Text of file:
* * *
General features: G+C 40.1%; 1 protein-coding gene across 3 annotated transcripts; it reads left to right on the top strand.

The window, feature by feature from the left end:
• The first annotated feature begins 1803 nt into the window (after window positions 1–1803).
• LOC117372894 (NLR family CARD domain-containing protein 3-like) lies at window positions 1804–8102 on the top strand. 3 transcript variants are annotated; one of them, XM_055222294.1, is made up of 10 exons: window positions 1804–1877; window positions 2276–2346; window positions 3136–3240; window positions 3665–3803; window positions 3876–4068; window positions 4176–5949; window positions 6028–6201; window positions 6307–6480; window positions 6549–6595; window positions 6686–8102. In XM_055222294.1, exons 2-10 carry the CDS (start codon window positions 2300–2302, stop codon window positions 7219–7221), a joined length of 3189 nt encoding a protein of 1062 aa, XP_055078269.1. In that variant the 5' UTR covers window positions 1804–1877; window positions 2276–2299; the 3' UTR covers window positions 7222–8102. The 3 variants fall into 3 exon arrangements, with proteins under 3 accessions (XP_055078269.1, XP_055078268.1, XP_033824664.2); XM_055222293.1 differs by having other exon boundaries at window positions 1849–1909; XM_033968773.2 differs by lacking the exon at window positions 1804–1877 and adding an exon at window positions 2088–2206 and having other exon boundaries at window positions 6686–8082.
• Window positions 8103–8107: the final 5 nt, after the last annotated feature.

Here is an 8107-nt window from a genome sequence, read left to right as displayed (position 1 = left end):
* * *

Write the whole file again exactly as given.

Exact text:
General features: G+C 40.1%; 1 protein-coding gene across 3 annotated transcripts; it reads left to right on the top strand.

The window, feature by feature from the left end:
• The first annotated feature begins 1803 nt into the window (after window positions 1–1803).
• LOC117372894 (NLR family CARD domain-containing protein 3-like) lies at window positions 1804–8102 on the top strand. 3 transcript variants are annotated; one of them, XM_055222294.1, is made up of 10 exons: window positions 1804–1877; window positions 2276–2346; window positions 3136–3240; window positions 3665–3803; window positions 3876–4068; window positions 4176–5949; window positions 6028–6201; window positions 6307–6480; window positions 6549–6595; window positions 6686–8102. In XM_055222294.1, exons 2-10 carry the CDS (start codon window positions 2300–2302, stop codon window positions 7219–7221), a joined length of 3189 nt encoding a protein of 1062 aa, XP_055078269.1. In that variant the 5' UTR covers window positions 1804–1877; window positions 2276–2299; the 3' UTR covers window positions 7222–8102. The 3 variants fall into 3 exon arrangements, with proteins under 3 accessions (XP_055078269.1, XP_055078268.1, XP_033824664.2); XM_055222293.1 differs by having other exon boundaries at window positions 1849–1909; XM_033968773.2 differs by lacking the exon at window positions 1804–1877 and adding an exon at window positions 2088–2206 and having other exon boundaries at window positions 6686–8082.
• Window positions 8103–8107: the final 5 nt, after the last annotated feature.

Here is an 8107-nt window from a genome sequence, read left to right as displayed (position 1 = left end):